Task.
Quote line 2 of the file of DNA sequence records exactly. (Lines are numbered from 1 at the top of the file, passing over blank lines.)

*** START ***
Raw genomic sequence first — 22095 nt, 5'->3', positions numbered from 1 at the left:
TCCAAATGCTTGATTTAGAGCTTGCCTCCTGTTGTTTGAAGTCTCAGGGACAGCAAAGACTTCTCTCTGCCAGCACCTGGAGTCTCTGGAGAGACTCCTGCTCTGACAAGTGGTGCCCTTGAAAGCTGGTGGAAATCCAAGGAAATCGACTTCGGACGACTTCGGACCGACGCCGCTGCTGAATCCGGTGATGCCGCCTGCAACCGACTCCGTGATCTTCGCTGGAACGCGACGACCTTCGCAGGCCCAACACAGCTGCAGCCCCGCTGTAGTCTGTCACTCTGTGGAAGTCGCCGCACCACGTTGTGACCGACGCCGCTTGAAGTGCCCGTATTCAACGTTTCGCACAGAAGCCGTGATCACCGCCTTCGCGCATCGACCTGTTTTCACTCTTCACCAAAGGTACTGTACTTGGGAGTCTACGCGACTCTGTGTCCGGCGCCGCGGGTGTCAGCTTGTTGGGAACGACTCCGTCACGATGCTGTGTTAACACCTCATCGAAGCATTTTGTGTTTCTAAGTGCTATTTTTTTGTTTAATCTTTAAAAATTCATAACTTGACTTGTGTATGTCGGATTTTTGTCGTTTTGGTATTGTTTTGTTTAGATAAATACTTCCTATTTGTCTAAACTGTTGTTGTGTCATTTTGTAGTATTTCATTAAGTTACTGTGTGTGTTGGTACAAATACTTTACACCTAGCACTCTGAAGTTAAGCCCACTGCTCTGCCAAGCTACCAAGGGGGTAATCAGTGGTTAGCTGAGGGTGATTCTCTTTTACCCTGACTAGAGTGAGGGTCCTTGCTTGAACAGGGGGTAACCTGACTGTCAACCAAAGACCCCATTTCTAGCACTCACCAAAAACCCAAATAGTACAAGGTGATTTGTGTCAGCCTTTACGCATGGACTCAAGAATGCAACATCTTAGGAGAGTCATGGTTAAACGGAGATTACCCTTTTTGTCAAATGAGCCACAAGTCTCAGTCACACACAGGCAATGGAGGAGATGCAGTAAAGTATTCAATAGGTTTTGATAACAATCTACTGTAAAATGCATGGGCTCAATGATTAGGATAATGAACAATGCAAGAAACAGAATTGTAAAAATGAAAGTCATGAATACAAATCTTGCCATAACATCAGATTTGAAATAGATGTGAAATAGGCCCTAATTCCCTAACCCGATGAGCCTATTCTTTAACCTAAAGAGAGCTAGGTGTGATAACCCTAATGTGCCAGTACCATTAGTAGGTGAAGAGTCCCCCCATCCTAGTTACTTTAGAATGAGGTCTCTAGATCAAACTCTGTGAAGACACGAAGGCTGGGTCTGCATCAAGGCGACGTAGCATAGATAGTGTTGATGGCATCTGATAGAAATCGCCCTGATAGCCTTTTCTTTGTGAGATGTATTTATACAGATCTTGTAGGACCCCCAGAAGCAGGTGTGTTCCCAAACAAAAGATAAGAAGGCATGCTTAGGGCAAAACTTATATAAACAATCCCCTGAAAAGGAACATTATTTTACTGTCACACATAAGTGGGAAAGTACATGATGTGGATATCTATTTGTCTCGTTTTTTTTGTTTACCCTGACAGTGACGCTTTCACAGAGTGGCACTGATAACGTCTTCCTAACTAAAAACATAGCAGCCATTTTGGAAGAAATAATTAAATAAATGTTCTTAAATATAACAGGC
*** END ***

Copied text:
TCCAAATGCTTGATTTAGAGCTTGCCTCCTGTTGTTTGAAGTCTCAGGGACAGCAAAGACTTCTCTCTGCCAGCACCTGGAGTCTCTGGAGAGACTCCTGCTCTGACAAGTGGTGCCCTTGAAAGCTGGTGGAAATCCAAGGAAATCGACTTCGGACGACTTCGGACCGACGCCGCTGCTGAATCCGGTGATGCCGCCTGCAACCGACTCCGTGATCTTCGCTGGAACGCGACGACCTTCGCAGGCCCAACACAGCTGCAGCCCCGCTGTAGTCTGTCACTCTGTGGAAGTCGCCGCACCACGTTGTGACCGACGCCGCTTGAAGTGCCCGTATTCAACGTTTCGCACAGAAGCCGTGATCACCGCCTTCGCGCATCGACCTGTTTTCACTCTTCACCAAAGGTACTGTACTTGGGAGTCTACGCGACTCTGTGTCCGGCGCCGCGGGTGTCAGCTTGTTGGGAACGACTCCGTCACGATGCTGTGTTAACACCTCATCGAAGCATTTTGTGTTTCTAAGTGCTATTTTTTTGTTTAATCTTTAAAAATTCATAACTTGACTTGTGTATGTCGGATTTTTGTCGTTTTGGTATTGTTTTGTTTAGATAAATACTTCCTATTTGTCTAAACTGTTGTTGTGTCATTTTGTAGTATTTCATTAAGTTACTGTGTGTGTTGGTACAAATACTTTACACCTAGCACTCTGAAGTTAAGCCCACTGCTCTGCCAAGCTACCAAGGGGGTAATCAGTGGTTAGCTGAGGGTGATTCTCTTTTACCCTGACTAGAGTGAGGGTCCTTGCTTGAACAGGGGGTAACCTGACTGTCAACCAAAGACCCCATTTCTAGCACTCACCAAAAACCCAAATAGTACAAGGTGATTTGTGTCAGCCTTTACGCATGGACTCAAGAATGCAACATCTTAGGAGAGTCATGGTTAAACGGAGATTACCCTTTTTGTCAAATGAGCCACAAGTCTCAGTCACACACAGGCAATGGAGGAGATGCAGTAAAGTATTCAATAGGTTTTGATAACAATCTACTGTAAAATGCATGGGCTCAATGATTAGGATAATGAACAATGCAAGAAACAGAATTGTAAAAATGAAAGTCATGAATACAAATCTTGCCATAACATCAGATTTGAAATAGATGTGAAATAGGCCCTAATTCCCTAACCCGATGAGCCTATTCTTTAACCTAAAGAGAGCTAGGTGTGATAACCCTAATGTGCCAGTACCATTAGTAGGTGAAGAGTCCCCCCATCCTAGTTACTTTAGAATGAGGTCTCTAGATCAAACTCTGTGAAGACACGAAGGCTGGGTCTGCATCAAGGCGACGTAGCATAGATAGTGTTGATGGCATCTGATAGAAATCGCCCTGATAGCCTTTTCTTTGTGAGATGTATTTATACAGATCTTGTAGGACCCCCAGAAGCAGGTGTGTTCCCAAACAAAAGATAAGAAGGCATGCTTAGGGCAAAACTTATATAAACAATCCCCTGAAAAGGAACATTATTTTACTGTCACACATAAGTGGGAAAGTACATGATGTGGATATCTATTTGTCTCGTTTTTTTTGTTTACCCTGACAGTGACGCTTTCACAGAGTGGCACTGATAACGTCTTCCTAACTAAAAACATAGCAGCCATTTTGGAAGAAATAATTAAATAAATGTTCTTAAATATAACAGGC